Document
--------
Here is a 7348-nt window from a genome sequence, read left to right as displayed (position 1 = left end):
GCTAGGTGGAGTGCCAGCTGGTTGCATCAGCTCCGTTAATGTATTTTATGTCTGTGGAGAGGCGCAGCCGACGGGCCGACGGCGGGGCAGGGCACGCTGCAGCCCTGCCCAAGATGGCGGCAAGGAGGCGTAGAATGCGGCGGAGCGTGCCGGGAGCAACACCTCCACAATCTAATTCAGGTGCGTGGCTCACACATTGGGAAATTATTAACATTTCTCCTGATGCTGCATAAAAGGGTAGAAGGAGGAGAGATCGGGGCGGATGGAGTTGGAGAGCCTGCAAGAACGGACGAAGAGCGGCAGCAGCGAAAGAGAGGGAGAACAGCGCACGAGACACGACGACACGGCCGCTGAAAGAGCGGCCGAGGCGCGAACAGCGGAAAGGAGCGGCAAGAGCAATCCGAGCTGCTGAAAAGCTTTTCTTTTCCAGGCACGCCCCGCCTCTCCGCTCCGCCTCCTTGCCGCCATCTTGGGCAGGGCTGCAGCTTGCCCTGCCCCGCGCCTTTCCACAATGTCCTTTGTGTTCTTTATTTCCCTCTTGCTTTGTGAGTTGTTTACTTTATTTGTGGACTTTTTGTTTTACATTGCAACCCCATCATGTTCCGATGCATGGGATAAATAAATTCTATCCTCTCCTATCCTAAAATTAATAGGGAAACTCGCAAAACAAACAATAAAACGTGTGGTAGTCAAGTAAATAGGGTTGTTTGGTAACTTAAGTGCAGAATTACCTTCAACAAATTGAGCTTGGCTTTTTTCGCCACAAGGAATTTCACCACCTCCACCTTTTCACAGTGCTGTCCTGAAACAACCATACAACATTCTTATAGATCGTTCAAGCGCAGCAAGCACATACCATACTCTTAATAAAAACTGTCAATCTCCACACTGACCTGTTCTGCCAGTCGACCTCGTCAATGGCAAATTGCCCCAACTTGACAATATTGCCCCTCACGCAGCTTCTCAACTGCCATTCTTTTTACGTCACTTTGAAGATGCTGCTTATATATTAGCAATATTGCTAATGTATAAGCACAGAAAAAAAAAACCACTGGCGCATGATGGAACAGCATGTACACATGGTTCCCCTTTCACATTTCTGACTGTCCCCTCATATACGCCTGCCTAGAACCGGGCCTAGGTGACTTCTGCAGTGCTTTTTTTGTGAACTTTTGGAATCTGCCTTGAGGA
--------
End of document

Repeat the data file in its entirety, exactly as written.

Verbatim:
Here is a 7348-nt window from a genome sequence, read left to right as displayed (position 1 = left end):
GCTAGGTGGAGTGCCAGCTGGTTGCATCAGCTCCGTTAATGTATTTTATGTCTGTGGAGAGGCGCAGCCGACGGGCCGACGGCGGGGCAGGGCACGCTGCAGCCCTGCCCAAGATGGCGGCAAGGAGGCGTAGAATGCGGCGGAGCGTGCCGGGAGCAACACCTCCACAATCTAATTCAGGTGCGTGGCTCACACATTGGGAAATTATTAACATTTCTCCTGATGCTGCATAAAAGGGTAGAAGGAGGAGAGATCGGGGCGGATGGAGTTGGAGAGCCTGCAAGAACGGACGAAGAGCGGCAGCAGCGAAAGAGAGGGAGAACAGCGCACGAGACACGACGACACGGCCGCTGAAAGAGCGGCCGAGGCGCGAACAGCGGAAAGGAGCGGCAAGAGCAATCCGAGCTGCTGAAAAGCTTTTCTTTTCCAGGCACGCCCCGCCTCTCCGCTCCGCCTCCTTGCCGCCATCTTGGGCAGGGCTGCAGCTTGCCCTGCCCCGCGCCTTTCCACAATGTCCTTTGTGTTCTTTATTTCCCTCTTGCTTTGTGAGTTGTTTACTTTATTTGTGGACTTTTTGTTTTACATTGCAACCCCATCATGTTCCGATGCATGGGATAAATAAATTCTATCCTCTCCTATCCTAAAATTAATAGGGAAACTCGCAAAACAAACAATAAAACGTGTGGTAGTCAAGTAAATAGGGTTGTTTGGTAACTTAAGTGCAGAATTACCTTCAACAAATTGAGCTTGGCTTTTTTCGCCACAAGGAATTTCACCACCTCCACCTTTTCACAGTGCTGTCCTGAAACAACCATACAACATTCTTATAGATCGTTCAAGCGCAGCAAGCACATACCATACTCTTAATAAAAACTGTCAATCTCCACACTGACCTGTTCTGCCAGTCGACCTCGTCAATGGCAAATTGCCCCAACTTGACAATATTGCCCCTCACGCAGCTTCTCAACTGCCATTCTTTTTACGTCACTTTGAAGATGCTGCTTATATATTAGCAATATTGCTAATGTATAAGCACAGAAAAAAAAAACCACTGGCGCATGATGGAACAGCATGTACACATGGTTCCCCTTTCACATTTCTGACTGTCCCCTCATATACGCCTGCCTAGAACCGGGCCTAGGTGACTTCTGCAGTGCTTTTTTTGTGAACTTTTGGAATCTGCCTTGAGGA